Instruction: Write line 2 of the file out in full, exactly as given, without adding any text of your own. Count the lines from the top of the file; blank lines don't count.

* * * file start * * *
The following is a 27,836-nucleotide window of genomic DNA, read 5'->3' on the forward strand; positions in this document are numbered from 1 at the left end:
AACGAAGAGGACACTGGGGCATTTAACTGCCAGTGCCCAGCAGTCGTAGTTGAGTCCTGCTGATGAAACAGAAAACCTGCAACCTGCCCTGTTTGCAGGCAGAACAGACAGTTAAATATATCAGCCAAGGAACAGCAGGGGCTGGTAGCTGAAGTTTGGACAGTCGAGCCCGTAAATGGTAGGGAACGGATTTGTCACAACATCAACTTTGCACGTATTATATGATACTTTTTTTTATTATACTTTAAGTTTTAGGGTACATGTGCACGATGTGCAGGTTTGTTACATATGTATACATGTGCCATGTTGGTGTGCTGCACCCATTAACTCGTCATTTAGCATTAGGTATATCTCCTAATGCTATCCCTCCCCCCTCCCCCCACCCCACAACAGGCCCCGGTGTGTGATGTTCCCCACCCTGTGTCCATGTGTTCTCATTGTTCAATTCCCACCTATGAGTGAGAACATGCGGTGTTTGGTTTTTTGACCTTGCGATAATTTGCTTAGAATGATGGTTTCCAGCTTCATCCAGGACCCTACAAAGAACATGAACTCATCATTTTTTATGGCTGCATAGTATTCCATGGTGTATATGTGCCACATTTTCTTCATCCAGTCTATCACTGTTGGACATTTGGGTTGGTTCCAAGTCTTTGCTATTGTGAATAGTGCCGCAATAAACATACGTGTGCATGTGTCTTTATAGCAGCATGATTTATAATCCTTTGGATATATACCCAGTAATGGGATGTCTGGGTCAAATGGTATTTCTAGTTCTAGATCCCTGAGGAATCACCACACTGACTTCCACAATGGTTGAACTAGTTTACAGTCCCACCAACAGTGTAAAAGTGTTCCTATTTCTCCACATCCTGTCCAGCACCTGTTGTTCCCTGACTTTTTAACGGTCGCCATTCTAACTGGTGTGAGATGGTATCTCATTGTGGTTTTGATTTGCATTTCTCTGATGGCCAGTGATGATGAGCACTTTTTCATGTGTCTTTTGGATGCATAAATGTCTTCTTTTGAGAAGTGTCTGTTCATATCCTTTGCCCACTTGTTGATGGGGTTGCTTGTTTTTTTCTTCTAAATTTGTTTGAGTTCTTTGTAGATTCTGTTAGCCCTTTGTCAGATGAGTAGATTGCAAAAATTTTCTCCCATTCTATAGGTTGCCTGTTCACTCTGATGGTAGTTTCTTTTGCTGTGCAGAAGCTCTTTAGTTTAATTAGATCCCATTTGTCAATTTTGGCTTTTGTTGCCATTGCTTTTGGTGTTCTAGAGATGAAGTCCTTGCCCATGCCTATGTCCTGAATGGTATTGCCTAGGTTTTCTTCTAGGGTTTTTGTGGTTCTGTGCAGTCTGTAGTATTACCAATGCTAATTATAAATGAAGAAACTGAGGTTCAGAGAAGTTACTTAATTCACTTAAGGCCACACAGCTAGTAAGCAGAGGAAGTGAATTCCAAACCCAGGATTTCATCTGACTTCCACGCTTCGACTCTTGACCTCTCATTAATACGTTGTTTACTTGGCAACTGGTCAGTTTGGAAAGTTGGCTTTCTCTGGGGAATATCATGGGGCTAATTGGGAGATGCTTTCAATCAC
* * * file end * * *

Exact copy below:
AACGAAGAGGACACTGGGGCATTTAACTGCCAGTGCCCAGCAGTCGTAGTTGAGTCCTGCTGATGAAACAGAAAACCTGCAACCTGCCCTGTTTGCAGGCAGAACAGACAGTTAAATATATCAGCCAAGGAACAGCAGGGGCTGGTAGCTGAAGTTTGGACAGTCGAGCCCGTAAATGGTAGGGAACGGATTTGTCACAACATCAACTTTGCACGTATTATATGATACTTTTTTTTATTATACTTTAAGTTTTAGGGTACATGTGCACGATGTGCAGGTTTGTTACATATGTATACATGTGCCATGTTGGTGTGCTGCACCCATTAACTCGTCATTTAGCATTAGGTATATCTCCTAATGCTATCCCTCCCCCCTCCCCCCACCCCACAACAGGCCCCGGTGTGTGATGTTCCCCACCCTGTGTCCATGTGTTCTCATTGTTCAATTCCCACCTATGAGTGAGAACATGCGGTGTTTGGTTTTTTGACCTTGCGATAATTTGCTTAGAATGATGGTTTCCAGCTTCATCCAGGACCCTACAAAGAACATGAACTCATCATTTTTTATGGCTGCATAGTATTCCATGGTGTATATGTGCCACATTTTCTTCATCCAGTCTATCACTGTTGGACATTTGGGTTGGTTCCAAGTCTTTGCTATTGTGAATAGTGCCGCAATAAACATACGTGTGCATGTGTCTTTATAGCAGCATGATTTATAATCCTTTGGATATATACCCAGTAATGGGATGTCTGGGTCAAATGGTATTTCTAGTTCTAGATCCCTGAGGAATCACCACACTGACTTCCACAATGGTTGAACTAGTTTACAGTCCCACCAACAGTGTAAAAGTGTTCCTATTTCTCCACATCCTGTCCAGCACCTGTTGTTCCCTGACTTTTTAACGGTCGCCATTCTAACTGGTGTGAGATGGTATCTCATTGTGGTTTTGATTTGCATTTCTCTGATGGCCAGTGATGATGAGCACTTTTTCATGTGTCTTTTGGATGCATAAATGTCTTCTTTTGAGAAGTGTCTGTTCATATCCTTTGCCCACTTGTTGATGGGGTTGCTTGTTTTTTTCTTCTAAATTTGTTTGAGTTCTTTGTAGATTCTGTTAGCCCTTTGTCAGATGAGTAGATTGCAAAAATTTTCTCCCATTCTATAGGTTGCCTGTTCACTCTGATGGTAGTTTCTTTTGCTGTGCAGAAGCTCTTTAGTTTAATTAGATCCCATTTGTCAATTTTGGCTTTTGTTGCCATTGCTTTTGGTGTTCTAGAGATGAAGTCCTTGCCCATGCCTATGTCCTGAATGGTATTGCCTAGGTTTTCTTCTAGGGTTTTTGTGGTTCTGTGCAGTCTGTAGTATTACCAATGCTAATTATAAATGAAGAAACTGAGGTTCAGAGAAGTTACTTAATTCACTTAAGGCCACACAGCTAGTAAGCAGAGGAAGTGAATTCCAAACCCAGGATTTCATCTGACTTCCACGCTTCGACTCTTGACCTCTCATTAATACGTTGTTTACTTGGCAACTGGTCAGTTTGGAAAGTTGGCTTTCTCTGGGGAATATCATGGGGCTAATTGGGAGATGCTTTCAATCAC